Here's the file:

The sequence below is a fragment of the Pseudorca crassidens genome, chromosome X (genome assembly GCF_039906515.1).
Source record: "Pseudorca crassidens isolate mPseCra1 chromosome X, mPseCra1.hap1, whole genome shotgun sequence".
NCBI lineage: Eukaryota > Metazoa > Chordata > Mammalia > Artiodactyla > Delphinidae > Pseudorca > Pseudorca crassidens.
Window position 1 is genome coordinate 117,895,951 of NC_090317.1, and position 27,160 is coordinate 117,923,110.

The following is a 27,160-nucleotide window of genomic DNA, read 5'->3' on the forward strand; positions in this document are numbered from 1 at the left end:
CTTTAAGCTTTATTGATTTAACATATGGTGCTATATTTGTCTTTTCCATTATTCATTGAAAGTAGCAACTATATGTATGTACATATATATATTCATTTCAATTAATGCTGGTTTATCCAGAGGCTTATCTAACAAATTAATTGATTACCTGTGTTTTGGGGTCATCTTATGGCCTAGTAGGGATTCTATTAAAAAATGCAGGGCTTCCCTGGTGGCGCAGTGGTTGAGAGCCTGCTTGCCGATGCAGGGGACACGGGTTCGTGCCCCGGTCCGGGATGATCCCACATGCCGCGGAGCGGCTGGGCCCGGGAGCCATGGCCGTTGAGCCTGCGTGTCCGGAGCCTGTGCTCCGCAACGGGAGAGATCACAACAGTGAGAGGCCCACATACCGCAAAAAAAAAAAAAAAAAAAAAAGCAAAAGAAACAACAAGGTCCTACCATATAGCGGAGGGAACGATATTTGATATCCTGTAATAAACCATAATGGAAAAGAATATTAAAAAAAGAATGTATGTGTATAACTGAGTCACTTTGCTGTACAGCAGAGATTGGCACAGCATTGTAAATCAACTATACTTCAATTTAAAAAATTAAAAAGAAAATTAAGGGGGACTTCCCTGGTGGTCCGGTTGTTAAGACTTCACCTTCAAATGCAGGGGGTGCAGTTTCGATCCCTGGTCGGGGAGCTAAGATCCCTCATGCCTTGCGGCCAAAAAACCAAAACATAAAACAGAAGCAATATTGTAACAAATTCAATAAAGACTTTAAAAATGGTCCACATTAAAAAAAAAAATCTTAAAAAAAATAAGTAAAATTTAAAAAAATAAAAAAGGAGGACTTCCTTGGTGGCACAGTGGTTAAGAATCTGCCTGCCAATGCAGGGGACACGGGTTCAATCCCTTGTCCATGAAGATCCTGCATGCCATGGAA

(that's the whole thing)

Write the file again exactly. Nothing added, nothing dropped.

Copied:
The sequence below is a fragment of the Pseudorca crassidens genome, chromosome X (genome assembly GCF_039906515.1).
Source record: "Pseudorca crassidens isolate mPseCra1 chromosome X, mPseCra1.hap1, whole genome shotgun sequence".
NCBI lineage: Eukaryota > Metazoa > Chordata > Mammalia > Artiodactyla > Delphinidae > Pseudorca > Pseudorca crassidens.
Window position 1 is genome coordinate 117,895,951 of NC_090317.1, and position 27,160 is coordinate 117,923,110.

The following is a 27,160-nucleotide window of genomic DNA, read 5'->3' on the forward strand; positions in this document are numbered from 1 at the left end:
CTTTAAGCTTTATTGATTTAACATATGGTGCTATATTTGTCTTTTCCATTATTCATTGAAAGTAGCAACTATATGTATGTACATATATATATTCATTTCAATTAATGCTGGTTTATCCAGAGGCTTATCTAACAAATTAATTGATTACCTGTGTTTTGGGGTCATCTTATGGCCTAGTAGGGATTCTATTAAAAAATGCAGGGCTTCCCTGGTGGCGCAGTGGTTGAGAGCCTGCTTGCCGATGCAGGGGACACGGGTTCGTGCCCCGGTCCGGGATGATCCCACATGCCGCGGAGCGGCTGGGCCCGGGAGCCATGGCCGTTGAGCCTGCGTGTCCGGAGCCTGTGCTCCGCAACGGGAGAGATCACAACAGTGAGAGGCCCACATACCGCAAAAAAAAAAAAAAAAAAAAAAGCAAAAGAAACAACAAGGTCCTACCATATAGCGGAGGGAACGATATTTGATATCCTGTAATAAACCATAATGGAAAAGAATATTAAAAAAAGAATGTATGTGTATAACTGAGTCACTTTGCTGTACAGCAGAGATTGGCACAGCATTGTAAATCAACTATACTTCAATTTAAAAAATTAAAAAGAAAATTAAGGGGGACTTCCCTGGTGGTCCGGTTGTTAAGACTTCACCTTCAAATGCAGGGGGTGCAGTTTCGATCCCTGGTCGGGGAGCTAAGATCCCTCATGCCTTGCGGCCAAAAAACCAAAACATAAAACAGAAGCAATATTGTAACAAATTCAATAAAGACTTTAAAAATGGTCCACATTAAAAAAAAAAATCTTAAAAAAAATAAGTAAAATTTAAAAAAATAAAAAAGGAGGACTTCCTTGGTGGCACAGTGGTTAAGAATCTGCCTGCCAATGCAGGGGACACGGGTTCAATCCCTTGTCCATGAAGATCCTGCATGCCATGGAA